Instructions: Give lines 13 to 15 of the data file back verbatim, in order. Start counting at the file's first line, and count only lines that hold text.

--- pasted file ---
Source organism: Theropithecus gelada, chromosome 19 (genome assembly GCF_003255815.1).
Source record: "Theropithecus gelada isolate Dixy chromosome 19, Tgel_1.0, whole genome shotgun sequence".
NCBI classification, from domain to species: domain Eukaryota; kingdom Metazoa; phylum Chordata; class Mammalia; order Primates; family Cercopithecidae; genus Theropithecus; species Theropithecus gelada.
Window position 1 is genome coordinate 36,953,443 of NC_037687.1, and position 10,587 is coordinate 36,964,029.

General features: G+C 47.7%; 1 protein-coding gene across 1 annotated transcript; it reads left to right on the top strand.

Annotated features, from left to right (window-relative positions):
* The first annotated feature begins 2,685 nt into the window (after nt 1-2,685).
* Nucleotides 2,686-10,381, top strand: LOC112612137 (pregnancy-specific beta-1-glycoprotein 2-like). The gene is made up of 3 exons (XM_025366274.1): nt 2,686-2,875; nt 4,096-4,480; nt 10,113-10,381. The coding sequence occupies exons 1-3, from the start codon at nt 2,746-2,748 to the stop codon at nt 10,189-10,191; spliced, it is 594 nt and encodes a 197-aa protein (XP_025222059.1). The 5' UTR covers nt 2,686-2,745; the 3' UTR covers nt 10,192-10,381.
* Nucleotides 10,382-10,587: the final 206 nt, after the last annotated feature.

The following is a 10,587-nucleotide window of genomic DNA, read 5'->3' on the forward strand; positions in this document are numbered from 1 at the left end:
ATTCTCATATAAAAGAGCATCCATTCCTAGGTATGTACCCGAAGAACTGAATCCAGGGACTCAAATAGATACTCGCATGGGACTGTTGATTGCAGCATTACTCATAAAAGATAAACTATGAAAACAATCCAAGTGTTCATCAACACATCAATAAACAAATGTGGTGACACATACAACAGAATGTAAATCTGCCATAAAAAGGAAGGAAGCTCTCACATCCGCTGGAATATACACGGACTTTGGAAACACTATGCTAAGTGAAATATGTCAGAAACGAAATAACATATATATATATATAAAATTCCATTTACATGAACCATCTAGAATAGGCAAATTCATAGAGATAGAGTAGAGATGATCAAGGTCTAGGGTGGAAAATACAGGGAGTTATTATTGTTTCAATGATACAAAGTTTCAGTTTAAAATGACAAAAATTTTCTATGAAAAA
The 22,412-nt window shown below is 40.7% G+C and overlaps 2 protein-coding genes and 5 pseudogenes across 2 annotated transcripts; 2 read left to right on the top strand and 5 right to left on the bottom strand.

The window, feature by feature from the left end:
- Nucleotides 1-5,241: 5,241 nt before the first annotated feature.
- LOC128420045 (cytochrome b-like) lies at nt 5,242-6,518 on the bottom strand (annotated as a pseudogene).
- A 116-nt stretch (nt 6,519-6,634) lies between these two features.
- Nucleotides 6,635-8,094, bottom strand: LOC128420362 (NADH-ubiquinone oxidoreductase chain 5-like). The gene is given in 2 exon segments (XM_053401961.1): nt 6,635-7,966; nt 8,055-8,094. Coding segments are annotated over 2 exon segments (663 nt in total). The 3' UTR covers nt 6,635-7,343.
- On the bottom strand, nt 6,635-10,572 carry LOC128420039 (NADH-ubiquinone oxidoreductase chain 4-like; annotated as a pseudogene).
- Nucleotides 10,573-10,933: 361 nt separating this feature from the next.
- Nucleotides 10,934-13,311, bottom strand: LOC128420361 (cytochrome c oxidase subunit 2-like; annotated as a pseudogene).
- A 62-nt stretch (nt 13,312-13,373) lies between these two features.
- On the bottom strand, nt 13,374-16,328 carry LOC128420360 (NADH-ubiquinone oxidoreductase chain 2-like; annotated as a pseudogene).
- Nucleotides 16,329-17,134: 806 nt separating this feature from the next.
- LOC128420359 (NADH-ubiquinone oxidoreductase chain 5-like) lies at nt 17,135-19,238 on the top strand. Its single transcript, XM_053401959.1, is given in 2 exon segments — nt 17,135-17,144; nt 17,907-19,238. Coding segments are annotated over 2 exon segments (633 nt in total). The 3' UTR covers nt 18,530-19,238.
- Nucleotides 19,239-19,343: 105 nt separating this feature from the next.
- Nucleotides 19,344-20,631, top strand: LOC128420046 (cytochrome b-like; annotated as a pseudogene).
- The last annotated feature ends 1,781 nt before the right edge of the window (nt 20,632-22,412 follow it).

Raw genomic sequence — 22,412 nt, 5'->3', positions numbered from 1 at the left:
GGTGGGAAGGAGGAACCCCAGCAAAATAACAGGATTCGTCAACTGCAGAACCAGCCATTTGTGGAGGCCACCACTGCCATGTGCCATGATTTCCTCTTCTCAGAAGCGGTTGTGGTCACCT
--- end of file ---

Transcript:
The window, feature by feature from the left end:
- Nucleotides 1-5,241: 5,241 nt before the first annotated feature.
- LOC128420045 (cytochrome b-like) lies at nt 5,242-6,518 on the bottom strand (annotated as a pseudogene).